HT Monsoon Audit: Drains cleaner, but flooding likely in parts of Mumbai
History repeats itself first as tragedy second as farce, so the saying goes. In the context of the Brihanmumbai Municipal Corporation’s (BMC) monsoon preparedness, these words have been ringing true since the 2005 deluge.
Like every year, the BMC is patting itself on the back for completing desilting of stormwater drains (nullahs). It is also not unusual for the BMC to see its claim washed away with the first monsoon, or pre-monsoon, showers.
But an expert opinion on BMC’s claim about desilting of nullahs can clear the air.
To achieve this, HT has roped in four experts — two former BMC officers, an activist and a civil engineering professor — for its annual monsoon audit; and their findings make for grim reading once again. However, they observed that the situation is a tad better than previous year.
The HT panel examined maintenance of nine nullahs and five roads on June 2. In the first of a three-part series, the panel reviews desilting of four drains in the central suburbs — at Dharavi, Rafiq Nagar in Chembur, Chunnabhatti and Somaiyya Hospital in Sion.
The average score for the four audited drains was a mediocre 6.3 out of 10 marks.
Waste of money?
The BMC has spent about ₹70 crore on desilting the 287-km of Mumbai’s nullahs over two months. The panel observed that the civic body’s performance of desilting and widening of the four drains has improved this year. But, the BMC has failed to keep the nullahs clean by not removing encroachments near them. This has led to sewage being released into the nullahs. The civic body has also failed to spread awareness over dumping of trash in them. If the four audited nullahs clog this monsoon, parts of Dadar and Matunga railway stations, King’s Circle at Wadala, Sion, Kurla, Dharavi, Chembur and Pratiksha Nagar are likely to be flooded.
This year, the BMC started cleaning nullahs on April 1 and wound up on May 31. Facing heat since the deluge of 2005 in which more than 500 died and more recently the death of a renowned gastroenterologist during last year’s downpour, the BMC has gone into overdrive to make amends this year. But is it enough?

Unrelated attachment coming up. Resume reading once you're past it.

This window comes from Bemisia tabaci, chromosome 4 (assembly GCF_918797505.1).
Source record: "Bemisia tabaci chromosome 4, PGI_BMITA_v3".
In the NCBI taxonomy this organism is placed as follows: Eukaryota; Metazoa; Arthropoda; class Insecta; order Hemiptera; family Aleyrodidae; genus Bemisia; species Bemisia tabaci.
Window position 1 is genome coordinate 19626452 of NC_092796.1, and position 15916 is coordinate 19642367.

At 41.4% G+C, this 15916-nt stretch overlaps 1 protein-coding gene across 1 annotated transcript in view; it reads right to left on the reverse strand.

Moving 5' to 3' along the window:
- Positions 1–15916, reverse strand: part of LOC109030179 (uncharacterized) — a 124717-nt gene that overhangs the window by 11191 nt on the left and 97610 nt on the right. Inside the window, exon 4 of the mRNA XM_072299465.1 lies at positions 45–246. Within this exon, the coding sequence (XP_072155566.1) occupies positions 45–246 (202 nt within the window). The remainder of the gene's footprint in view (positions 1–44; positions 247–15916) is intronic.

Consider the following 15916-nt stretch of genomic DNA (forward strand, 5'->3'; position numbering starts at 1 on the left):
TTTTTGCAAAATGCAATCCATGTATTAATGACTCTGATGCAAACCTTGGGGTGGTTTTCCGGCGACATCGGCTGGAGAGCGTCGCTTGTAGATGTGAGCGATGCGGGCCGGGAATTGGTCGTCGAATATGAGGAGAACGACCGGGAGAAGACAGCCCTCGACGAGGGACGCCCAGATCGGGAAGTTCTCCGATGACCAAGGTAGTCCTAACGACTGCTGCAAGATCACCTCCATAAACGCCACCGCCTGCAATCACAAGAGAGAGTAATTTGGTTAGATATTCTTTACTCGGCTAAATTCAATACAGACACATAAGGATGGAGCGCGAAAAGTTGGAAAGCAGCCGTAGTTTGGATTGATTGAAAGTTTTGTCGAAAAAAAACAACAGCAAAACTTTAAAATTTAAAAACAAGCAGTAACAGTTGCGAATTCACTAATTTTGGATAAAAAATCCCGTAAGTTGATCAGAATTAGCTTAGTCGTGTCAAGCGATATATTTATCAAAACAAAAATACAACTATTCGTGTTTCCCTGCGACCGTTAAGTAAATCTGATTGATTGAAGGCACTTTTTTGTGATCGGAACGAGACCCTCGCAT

‘99% work completed’
The civic body said as of May 31 it had completed 99% of desilting. The Mithi river has been completely cleaned, claimed the BMC. Vijay Singhal, additional municipal commissioner of the stormwater drains department, said, “I examined nullahs on Tuesday. The work is almost complete. But trash thrown by residents again clogs up drains.”
The ground reality
Nullahs are supposed carry stormwater to the rivers or sea. But they also double up as sewage carriers. According to the Mumbai Municipal Corporation (MMC) Act, no structures can come up within six metres of nullahs. But the drains at Rafiq Nagar, Somaiyya Hospital, and Dharavi have huts abutting them.
Former BMC official Girish Patil, a member of the HT panel, said, “At many places, haphazardly constructed hutments clog the banks of the nullahs. Each house discharges untreated sewage into the nullah. The stench is unbearable.”
Another member of the audit team, activist Vidya Vaidya said, “Standing on the banks of these nullahs for 10 minutes, we spotted at least three people walking over to its retaining wall and dumping plastic bottles, household waste and vegetable waste into the drain.”
The Dharavi nullah is dotted with hutments and makeshift shops, which use the nullahs as waste basket. The situation at Somaiyya nullah was no different. Nandkumar Salvi, former chief engineer of the stormwater drains department, said, “While desilting is over, the nullahs at many places do not have proper retaining walls. This provides easier access to litterbugs.”
In addition, a water pipeline hinders flow of Chunnabhatti and Somaiyya drains at some places.
Experts advised a change in BMC’s approach to overcome the trouble. “Nullah cleaning has to take place throughout the year, at regular intervals,” said Salvi. Vaidya suggested that the BMC spread awareness against littering.
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